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Popping Balloons, Paint-Gun Attacks, and Pink Sand: Watermill Center’s ‘Time Bomb’ Party Blows Up

Wandering the pathways at “Time Bomb: The 25th Annual Watermill Center Summer Benefit & Auction.”

NEIL RASMUS/COURTESY WATERMILL CENTER

OAAEEEAWYAAOOOW!” So shrieked Robert Wilson when a huge balloon, swollen to 10 or 15 feet across, reached its volumetric intake level and burst with a loud, snapping bang. Inflated on a pink stage with little fanfare until its size grew conspicuous, the balloon had been handled by Hee Ran Lee, a Korean performance artist whose piece Blow It! was one of the first that greeted visitors to Saturday’s 25th Annual Watermill Center Summer Benefit & Auction on Long Island, New York.

More startling sounds issued nearby from a paint gun that looked for all the world like an assault rifle of a kind that has become disquietingly familiar to anyone involved in even the most ho-hum American life. That was part of Stephen Shanabrook’s Assaulted Landscape with Splattered Rivers and No Place to Hide, which positioned the artist inside a clear plastic pen from which he took aim at passersby and shot rounds that turned into an eerie sort of painted screed. Elsewhere was grinding, writhing music by the duo Lydia Lunch & Weasel Walter and the clamor of a woman digging her own grave. And then the wonderfully upsetting sounds of teeth knocking and scraping as two mouths took to an angrily animalistic kind of kissing in Basium, a video work displayed on a pair of screens displayed in the woods by Carlos Vela-Prado.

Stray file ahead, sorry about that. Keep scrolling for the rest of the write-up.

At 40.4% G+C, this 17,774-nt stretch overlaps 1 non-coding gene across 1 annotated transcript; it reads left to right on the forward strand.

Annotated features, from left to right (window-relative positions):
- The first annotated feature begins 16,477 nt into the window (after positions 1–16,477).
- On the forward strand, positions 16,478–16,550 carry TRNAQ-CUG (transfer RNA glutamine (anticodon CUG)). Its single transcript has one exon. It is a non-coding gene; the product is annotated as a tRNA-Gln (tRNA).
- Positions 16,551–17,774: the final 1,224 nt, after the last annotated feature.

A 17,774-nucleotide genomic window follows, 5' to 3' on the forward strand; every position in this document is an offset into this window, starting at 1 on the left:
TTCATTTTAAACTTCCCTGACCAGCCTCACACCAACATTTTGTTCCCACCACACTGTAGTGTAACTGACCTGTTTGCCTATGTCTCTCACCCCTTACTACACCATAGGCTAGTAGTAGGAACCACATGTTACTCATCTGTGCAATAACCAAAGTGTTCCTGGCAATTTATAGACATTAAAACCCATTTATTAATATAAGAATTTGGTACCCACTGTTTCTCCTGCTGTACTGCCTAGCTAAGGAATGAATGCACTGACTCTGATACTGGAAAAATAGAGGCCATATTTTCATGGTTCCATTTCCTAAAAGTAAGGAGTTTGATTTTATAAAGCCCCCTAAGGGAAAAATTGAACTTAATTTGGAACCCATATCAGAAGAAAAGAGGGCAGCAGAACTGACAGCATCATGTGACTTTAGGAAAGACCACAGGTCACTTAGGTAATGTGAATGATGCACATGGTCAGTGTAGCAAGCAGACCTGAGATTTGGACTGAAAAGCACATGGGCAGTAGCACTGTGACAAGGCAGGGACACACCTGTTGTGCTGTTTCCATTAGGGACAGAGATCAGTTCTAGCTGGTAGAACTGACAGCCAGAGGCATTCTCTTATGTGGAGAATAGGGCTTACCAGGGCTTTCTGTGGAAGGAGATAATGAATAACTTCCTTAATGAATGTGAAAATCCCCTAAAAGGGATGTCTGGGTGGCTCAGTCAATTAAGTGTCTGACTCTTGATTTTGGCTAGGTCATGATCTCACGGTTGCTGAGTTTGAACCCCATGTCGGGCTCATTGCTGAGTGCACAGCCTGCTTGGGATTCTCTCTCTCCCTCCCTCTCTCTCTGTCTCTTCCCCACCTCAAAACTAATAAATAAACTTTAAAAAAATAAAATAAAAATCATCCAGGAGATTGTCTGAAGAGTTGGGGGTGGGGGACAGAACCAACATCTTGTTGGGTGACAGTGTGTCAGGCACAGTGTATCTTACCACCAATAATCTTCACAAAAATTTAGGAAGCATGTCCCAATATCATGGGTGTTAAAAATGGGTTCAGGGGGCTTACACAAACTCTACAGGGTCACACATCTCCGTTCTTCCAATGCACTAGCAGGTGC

Stephen Shanabrook’s Assaulted Landscape with Splattered Rivers and No Place to Hide.

NEIL RASMUS/COURTESY WATERMILL CENTER

Suffice it to say there was a certain tint of darkness at this year’s Watermill fete. The starry night, for a long time now one of the biggest of the summer in the Hamptons, always has a twisted surreality to it, as dozens of artworks and performance pieces materialize all over the gorgeous grounds of the  “laboratory for performance.” But ’tis the season for reasoned brooding and fear, and the artists at work—most of them present or past participants in Watermill’s artist-residency programs—seemed more than a little collectively aware.

Attendees for the evening were greeted with cocktails (Moroccan orange palomas with tequila, cinnamon, and mint) before commencing on a wide-eyed processional around art-studded pathways that wind through grass, gravel, and dirt. Inside Watermill’s “Knee Building”—a room whose floor is made of river stones so as to keep visitors off-balance and conscious of how weird walking can be—was a musical installation by CocoRosie, with haunting woodwind sounds and singing from what seemed to be a cadaver in a boat.

Shoplifter/Hrafnhildur Arnardottir’s Lonely.

RYAN KOBANE/COURTESY WATERMILL CENTER